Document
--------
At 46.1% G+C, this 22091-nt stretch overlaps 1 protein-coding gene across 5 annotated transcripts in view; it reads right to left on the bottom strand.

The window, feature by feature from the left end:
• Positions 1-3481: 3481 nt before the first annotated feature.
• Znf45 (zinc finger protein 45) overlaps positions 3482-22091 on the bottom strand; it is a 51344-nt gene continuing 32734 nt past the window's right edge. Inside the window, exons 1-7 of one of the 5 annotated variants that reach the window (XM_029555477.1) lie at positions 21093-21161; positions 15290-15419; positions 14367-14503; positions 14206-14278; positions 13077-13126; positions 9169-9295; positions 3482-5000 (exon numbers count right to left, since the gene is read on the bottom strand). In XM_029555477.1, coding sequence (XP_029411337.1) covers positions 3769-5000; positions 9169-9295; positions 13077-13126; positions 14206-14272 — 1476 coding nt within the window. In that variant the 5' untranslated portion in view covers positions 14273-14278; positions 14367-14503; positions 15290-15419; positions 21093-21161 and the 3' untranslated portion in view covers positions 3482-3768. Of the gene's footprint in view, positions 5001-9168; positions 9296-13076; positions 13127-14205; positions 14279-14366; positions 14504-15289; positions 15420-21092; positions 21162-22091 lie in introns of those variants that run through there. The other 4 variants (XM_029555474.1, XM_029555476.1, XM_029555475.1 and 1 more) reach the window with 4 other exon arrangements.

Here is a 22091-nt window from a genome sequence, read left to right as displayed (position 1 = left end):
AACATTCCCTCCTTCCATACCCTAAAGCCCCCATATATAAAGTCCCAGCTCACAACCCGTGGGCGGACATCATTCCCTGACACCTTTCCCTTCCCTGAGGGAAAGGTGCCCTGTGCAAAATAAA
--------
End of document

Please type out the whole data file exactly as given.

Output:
At 46.1% G+C, this 22091-nt stretch overlaps 1 protein-coding gene across 5 annotated transcripts in view; it reads right to left on the bottom strand.

The window, feature by feature from the left end:
• Positions 1-3481: 3481 nt before the first annotated feature.
• Znf45 (zinc finger protein 45) overlaps positions 3482-22091 on the bottom strand; it is a 51344-nt gene continuing 32734 nt past the window's right edge. Inside the window, exons 1-7 of one of the 5 annotated variants that reach the window (XM_029555477.1) lie at positions 21093-21161; positions 15290-15419; positions 14367-14503; positions 14206-14278; positions 13077-13126; positions 9169-9295; positions 3482-5000 (exon numbers count right to left, since the gene is read on the bottom strand). In XM_029555477.1, coding sequence (XP_029411337.1) covers positions 3769-5000; positions 9169-9295; positions 13077-13126; positions 14206-14272 — 1476 coding nt within the window. In that variant the 5' untranslated portion in view covers positions 14273-14278; positions 14367-14503; positions 15290-15419; positions 21093-21161 and the 3' untranslated portion in view covers positions 3482-3768. Of the gene's footprint in view, positions 5001-9168; positions 9296-13076; positions 13127-14205; positions 14279-14366; positions 14504-15289; positions 15420-21092; positions 21162-22091 lie in introns of those variants that run through there. The other 4 variants (XM_029555474.1, XM_029555476.1, XM_029555475.1 and 1 more) reach the window with 4 other exon arrangements.

Here is a 22091-nt window from a genome sequence, read left to right as displayed (position 1 = left end):
AACATTCCCTCCTTCCATACCCTAAAGCCCCCATATATAAAGTCCCAGCTCACAACCCGTGGGCGGACATCATTCCCTGACACCTTTCCCTTCCCTGAGGGAAAGGTGCCCTGTGCAAAATAAA